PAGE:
Here, the formal actions of Presidents Cleveland and Theodore Roosevelt have stood for many years; the areas have been administered as, and have become part of, the national forests; they have been uniformly so treated by Congress and by the executive branch. If there was any original want of authority, in 1897 and 1906, to designate this land as an integral sector of the forest reserve, that lack has since been cured by the consistent legislative and executive treatment in the intervening years. There has, in other words, been legislative and executive confirmation and ratification, as there was held to be in Creek Nation. Such implicit recognition is fully effective. See, also, United States v. Lynah, 188 U.S. 445, 465-467, 23 S.Ct. 349, 47 L.Ed. 539 (1903); United States v. North American Trans. & Trading Co., 253 U.S. 330, 333-334, 40 S.Ct. 518, 64 L.Ed. 935 (1920).5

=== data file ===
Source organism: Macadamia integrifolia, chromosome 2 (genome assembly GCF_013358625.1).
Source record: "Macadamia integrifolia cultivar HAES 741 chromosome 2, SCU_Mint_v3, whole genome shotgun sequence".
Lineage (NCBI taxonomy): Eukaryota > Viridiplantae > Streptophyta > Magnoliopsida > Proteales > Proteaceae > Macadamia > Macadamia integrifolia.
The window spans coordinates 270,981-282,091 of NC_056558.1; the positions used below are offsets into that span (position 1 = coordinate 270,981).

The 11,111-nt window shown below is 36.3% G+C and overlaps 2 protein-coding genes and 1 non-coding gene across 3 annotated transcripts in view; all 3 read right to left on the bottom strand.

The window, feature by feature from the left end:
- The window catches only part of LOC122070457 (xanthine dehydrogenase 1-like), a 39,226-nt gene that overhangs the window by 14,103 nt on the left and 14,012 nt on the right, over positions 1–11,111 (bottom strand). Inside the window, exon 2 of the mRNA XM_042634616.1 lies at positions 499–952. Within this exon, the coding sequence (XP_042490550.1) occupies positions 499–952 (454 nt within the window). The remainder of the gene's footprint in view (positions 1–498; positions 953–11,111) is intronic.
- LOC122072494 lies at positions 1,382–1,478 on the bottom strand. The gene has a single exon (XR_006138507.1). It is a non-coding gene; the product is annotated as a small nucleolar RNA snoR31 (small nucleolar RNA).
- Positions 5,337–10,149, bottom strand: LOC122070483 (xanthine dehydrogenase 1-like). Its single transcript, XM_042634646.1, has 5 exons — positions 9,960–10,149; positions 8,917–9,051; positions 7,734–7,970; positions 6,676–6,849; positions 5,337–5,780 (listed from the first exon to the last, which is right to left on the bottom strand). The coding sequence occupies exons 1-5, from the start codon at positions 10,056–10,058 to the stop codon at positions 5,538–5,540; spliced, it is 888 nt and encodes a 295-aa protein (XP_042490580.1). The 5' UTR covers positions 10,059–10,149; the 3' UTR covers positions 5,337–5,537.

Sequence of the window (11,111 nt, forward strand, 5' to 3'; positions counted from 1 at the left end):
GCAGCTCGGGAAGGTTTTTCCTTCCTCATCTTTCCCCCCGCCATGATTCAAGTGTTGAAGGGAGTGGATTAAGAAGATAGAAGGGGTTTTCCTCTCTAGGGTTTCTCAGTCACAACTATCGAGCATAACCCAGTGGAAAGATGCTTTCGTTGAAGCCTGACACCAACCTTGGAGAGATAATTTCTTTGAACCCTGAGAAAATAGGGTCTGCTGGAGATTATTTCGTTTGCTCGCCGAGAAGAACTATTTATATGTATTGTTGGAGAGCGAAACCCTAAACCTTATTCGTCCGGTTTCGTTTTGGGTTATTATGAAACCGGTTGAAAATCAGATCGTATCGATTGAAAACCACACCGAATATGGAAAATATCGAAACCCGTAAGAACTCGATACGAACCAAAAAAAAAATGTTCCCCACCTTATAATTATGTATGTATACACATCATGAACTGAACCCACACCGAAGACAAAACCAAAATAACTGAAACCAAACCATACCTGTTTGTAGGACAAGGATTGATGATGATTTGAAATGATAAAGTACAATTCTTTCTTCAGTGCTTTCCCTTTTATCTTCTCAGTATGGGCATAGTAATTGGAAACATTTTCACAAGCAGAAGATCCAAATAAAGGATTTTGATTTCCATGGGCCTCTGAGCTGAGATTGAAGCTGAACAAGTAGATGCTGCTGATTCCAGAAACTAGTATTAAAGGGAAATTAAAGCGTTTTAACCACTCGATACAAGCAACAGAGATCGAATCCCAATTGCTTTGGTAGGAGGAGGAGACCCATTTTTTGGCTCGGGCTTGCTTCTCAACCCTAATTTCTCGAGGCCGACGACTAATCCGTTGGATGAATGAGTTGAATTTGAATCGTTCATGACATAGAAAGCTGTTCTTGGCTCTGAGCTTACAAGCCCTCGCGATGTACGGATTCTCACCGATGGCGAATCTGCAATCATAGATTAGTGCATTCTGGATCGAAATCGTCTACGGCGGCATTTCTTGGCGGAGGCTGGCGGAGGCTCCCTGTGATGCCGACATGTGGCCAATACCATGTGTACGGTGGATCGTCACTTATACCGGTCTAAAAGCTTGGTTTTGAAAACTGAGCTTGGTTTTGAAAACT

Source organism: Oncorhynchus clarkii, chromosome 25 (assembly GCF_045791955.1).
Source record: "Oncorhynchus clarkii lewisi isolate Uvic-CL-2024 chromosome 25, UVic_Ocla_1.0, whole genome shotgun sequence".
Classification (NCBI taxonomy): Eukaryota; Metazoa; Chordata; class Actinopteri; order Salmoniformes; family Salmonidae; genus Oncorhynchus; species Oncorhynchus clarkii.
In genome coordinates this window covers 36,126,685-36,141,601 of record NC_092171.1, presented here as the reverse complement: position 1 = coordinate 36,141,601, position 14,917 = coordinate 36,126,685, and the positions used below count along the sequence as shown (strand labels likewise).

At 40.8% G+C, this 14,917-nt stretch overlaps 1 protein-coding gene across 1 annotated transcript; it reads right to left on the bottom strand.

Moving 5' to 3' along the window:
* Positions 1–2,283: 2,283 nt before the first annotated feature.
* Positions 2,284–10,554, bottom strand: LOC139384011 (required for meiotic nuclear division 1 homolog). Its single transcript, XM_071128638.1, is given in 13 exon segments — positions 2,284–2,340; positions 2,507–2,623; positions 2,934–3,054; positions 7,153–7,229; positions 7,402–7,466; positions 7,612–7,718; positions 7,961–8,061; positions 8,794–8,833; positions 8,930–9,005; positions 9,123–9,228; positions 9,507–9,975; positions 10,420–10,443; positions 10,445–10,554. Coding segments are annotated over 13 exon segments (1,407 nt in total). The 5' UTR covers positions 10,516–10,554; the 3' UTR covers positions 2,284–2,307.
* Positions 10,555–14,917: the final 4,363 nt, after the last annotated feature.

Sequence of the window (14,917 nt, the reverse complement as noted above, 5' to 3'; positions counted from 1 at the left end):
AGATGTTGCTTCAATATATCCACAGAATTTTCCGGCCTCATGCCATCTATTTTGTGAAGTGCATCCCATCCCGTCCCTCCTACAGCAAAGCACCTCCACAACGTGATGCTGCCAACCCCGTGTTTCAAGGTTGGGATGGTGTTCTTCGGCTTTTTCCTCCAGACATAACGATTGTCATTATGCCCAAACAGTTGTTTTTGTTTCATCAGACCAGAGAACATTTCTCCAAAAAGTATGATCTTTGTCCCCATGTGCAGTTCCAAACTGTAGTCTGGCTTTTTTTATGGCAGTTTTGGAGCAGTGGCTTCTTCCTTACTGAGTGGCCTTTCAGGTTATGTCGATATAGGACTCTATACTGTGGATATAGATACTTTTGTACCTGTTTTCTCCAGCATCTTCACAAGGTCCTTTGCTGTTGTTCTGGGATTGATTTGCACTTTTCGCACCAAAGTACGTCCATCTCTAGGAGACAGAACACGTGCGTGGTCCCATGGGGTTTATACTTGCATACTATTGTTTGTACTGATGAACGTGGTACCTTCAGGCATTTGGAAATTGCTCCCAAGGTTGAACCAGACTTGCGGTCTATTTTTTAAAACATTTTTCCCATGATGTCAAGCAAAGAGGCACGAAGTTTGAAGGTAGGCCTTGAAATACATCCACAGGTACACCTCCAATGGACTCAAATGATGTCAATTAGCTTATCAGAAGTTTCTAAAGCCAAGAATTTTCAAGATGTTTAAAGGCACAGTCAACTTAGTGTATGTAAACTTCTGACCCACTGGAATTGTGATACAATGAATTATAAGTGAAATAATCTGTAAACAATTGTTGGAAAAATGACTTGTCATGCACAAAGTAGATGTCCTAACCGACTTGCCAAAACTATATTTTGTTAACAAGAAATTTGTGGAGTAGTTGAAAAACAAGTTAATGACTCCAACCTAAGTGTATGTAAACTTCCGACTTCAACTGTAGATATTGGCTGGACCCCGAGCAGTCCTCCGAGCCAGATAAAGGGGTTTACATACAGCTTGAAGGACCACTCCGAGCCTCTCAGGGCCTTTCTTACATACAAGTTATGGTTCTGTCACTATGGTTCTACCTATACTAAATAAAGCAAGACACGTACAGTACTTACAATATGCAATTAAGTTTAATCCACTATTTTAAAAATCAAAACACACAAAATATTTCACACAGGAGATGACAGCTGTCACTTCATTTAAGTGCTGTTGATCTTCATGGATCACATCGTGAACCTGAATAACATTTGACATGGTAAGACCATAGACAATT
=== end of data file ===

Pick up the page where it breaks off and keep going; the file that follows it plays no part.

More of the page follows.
Moreover, we decline to follow plaintiff in reading the two authorizing statutes pertinent to this case as withdrawing from the President any power to affect land which he mistakenly, though in good faith, considered to be non-Indian and public, and thus subject to being put aside for the forest reserve. Especially in view of the President's historically great powers over the public lands (e. g., United States v. Midwest Oil Co., 236 U.S. 459, 35 S.Ct. 309, 59 L.Ed. 673 (1915); Donnelly v. United States, 228 U.S. 243, 256, 33 S.Ct. 449, 452, 57 L.Ed. 820 (1913)),6 it is preferable to interpret the legislation as giving effect to the President's good-faith actions until they are reversed, avoided, or cancelled by a direct attack. So long as they stand, they are not null and void. The language of the Acts permits this construction; the references to Indian lands and to tracts subject to other claims can easily be understood as establishing a substantive rule for the President's guidance, not as withholding from him all jurisdiction to act if it turned out that inadvertently or mistakenly he had included Indian areas in a federal forest reservation. In this case, for instance, the Presidents acted within their powers even though they were wrong in including the disputed strips in their proclamations. And because the Presidents were within their authority, their actions effected a taking of the plaintiffs' land. The Government would not be allowed to escape paying compensation for the property by arguing that the establishment of the forest reservations were mere unauthorized torts. By the same token, the Indians cannot now claim that the lands have always remained theirs.